LinuxCNC


CNC Terms

Encoder 
Both optical and magnetic (similar to magnetic tape) encoders produce a quadrature wave form and and index pulse that lets the receiving electronics keep track of the position of a rotating shaft or linear position (linear position most often has an index pulse every so often and may have a home position output as well. An improved version uses gray-coded encoding (see below).
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A Rotary encoder's quadrature waveform output

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A schematic of a Rotary encoder's quadrature encoding disc

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A Rotary encoder's quadrature encoding disc

Gray coded encoders 
Gray codes instead of having a two bit output as in a quadrature encoder, have instead a binary word encoded with 3, 8, 16 or even more bits printed on the optical plate. Instead of using normal binary counting, the code increments with a system so that only one bit changes at a time when moving over each position. With normal binary counting several bits can change at once (i.e. 01111 + 1 = 10000), but in the real world there one bit will always lag the others creating transient erroneous codes. Gray coded encoders still repeat (there is often an index bit at the full cycle) but the possibility of over running a count, as sometimes happens on quadrature encoders is eliminated. Gray coded encoders are not often used due to their higher costs.
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A gray code encoding disc

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8 bit gray encoder

Resolver
A system that uses a transformer with three windings - A reference winding that rotates (rotor) and sine and cosine stator windings that are 90° from each other on the circumference of the housing. A sine-wave is fed in to the rotating reference winding and the amplitude and polarity of the outputs reveals the quadrant and position with in the quadrant. The sub quadrant position is based on the ratio of the sine vs cosine voltages. SIN θ / COS θ = TAN θ, where θ = shaft angle
Synchros 
Similar to the resolver (see above) but with three stators 120° apart.


Hi-speed motion for laser cutting and engraving

There are a number of inexpensive Chinese CO2 cutting machines that have a proprietary interface. I am interested in converting one to EMC and gathering some information. One source told me that it probably had to move too fast for engraving etc and that EMC with a PC's latency would not be able to keep up.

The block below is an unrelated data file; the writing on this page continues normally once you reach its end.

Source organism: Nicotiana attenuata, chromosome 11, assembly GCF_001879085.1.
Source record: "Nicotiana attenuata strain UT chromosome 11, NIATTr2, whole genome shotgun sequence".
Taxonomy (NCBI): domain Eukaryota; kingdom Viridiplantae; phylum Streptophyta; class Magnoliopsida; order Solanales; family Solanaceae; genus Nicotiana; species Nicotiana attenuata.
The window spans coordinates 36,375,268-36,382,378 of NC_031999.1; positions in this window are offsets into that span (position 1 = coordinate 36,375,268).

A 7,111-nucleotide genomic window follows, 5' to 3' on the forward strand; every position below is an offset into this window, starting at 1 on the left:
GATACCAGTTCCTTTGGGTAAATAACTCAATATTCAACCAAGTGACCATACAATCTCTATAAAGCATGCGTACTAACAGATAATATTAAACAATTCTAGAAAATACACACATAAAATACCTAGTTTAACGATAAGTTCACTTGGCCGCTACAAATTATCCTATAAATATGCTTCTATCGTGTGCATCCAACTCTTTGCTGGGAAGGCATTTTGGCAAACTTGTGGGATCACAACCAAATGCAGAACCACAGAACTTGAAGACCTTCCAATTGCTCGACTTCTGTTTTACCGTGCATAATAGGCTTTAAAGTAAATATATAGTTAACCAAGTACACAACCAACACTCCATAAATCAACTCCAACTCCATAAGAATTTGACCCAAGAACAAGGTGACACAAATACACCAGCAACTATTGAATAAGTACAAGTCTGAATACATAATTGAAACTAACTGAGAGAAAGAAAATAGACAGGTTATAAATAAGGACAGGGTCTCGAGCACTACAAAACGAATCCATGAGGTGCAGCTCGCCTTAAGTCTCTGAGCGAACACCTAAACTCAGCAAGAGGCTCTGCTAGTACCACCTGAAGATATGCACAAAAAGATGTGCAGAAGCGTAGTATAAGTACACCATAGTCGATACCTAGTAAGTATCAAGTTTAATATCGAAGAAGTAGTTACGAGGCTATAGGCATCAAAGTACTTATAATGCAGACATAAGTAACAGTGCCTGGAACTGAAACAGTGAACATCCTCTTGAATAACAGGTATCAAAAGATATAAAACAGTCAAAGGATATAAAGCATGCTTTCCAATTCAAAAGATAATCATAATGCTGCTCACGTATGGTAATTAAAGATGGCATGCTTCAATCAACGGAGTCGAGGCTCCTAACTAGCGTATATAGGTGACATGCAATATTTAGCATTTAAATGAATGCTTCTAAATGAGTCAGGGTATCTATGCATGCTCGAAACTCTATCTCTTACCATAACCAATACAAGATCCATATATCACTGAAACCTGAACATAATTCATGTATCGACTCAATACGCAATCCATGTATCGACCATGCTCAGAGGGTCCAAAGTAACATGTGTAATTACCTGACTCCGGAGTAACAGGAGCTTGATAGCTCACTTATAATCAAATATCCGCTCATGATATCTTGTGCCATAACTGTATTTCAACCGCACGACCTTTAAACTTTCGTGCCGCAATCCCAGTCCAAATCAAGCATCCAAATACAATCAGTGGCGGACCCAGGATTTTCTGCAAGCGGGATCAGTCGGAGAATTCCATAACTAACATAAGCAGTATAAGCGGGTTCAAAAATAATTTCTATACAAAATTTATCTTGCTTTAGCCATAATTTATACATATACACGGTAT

It turns out that there are cards that can output a chain of pulses at a particular frequency - called Universal Stepper Controllers or "rate generators" Which produce constant-width pulses of varying frequency.

There is also somewhat different type of card called a Universal PWM Controller Instead of generating constant-width pulses of varying frequency, it makes varying-width pulses of constant frequency, to directly drive a PWM power output stage. With this system there are no steps anywhere in the system. EMC2 sends out a PWM output command, and reads encoder position from the board's counters. With this, I can drive both DC brush motors and brushless motors, using the appropriate drive units.


There are also at least three EMC compatible cards that will provide analog velocity mode control - g

Quoted:

There is no problem as far as pulse train and maximum velocity is concerned. The motors as I recall have a max velocity of 2500 RPM at 200 full steps per revolution, and set to 32 micro steps per step, which works out to a maximum step rate of just under 270,000 pulses per second. The 7i43 or 5i20 is clocked at either 33 or 100Mhz, which is over two orders of magnitude above the max step rate.


The update rate of the 7i43 parallel port is limited to about 400 microseconds however, which affects the rate at which the position (velocity actually) can be changed. With the 5i20, 200 microseconds is easily achievable. I should also add that I have created a special smp kernel for the Atom 330 processors I am using, which pins the real time tasks to one core and everything else to the other. With this kernel, I am able to set the servo period to 200 microseconds or faster, excepting the limitation on the 7i43 mentioned above.


A further limitation is in the EMC kinematics which has a maximum rate at which position data can change. This is not a problem for me, because with the materials I am using and the power of the lasers, to get any depth when doing 3D engraving it is not practical to run faster than 200 fpm or 40 ips, and often less than that.
In effect the EMC kinematics will slow the head in complex areas where Z changes very frequently and speeds up to the set feed rate in areas where it does not, so I have added a component which adjusts the laser power in proportion to the instantaneous velocity defined by X and Y.

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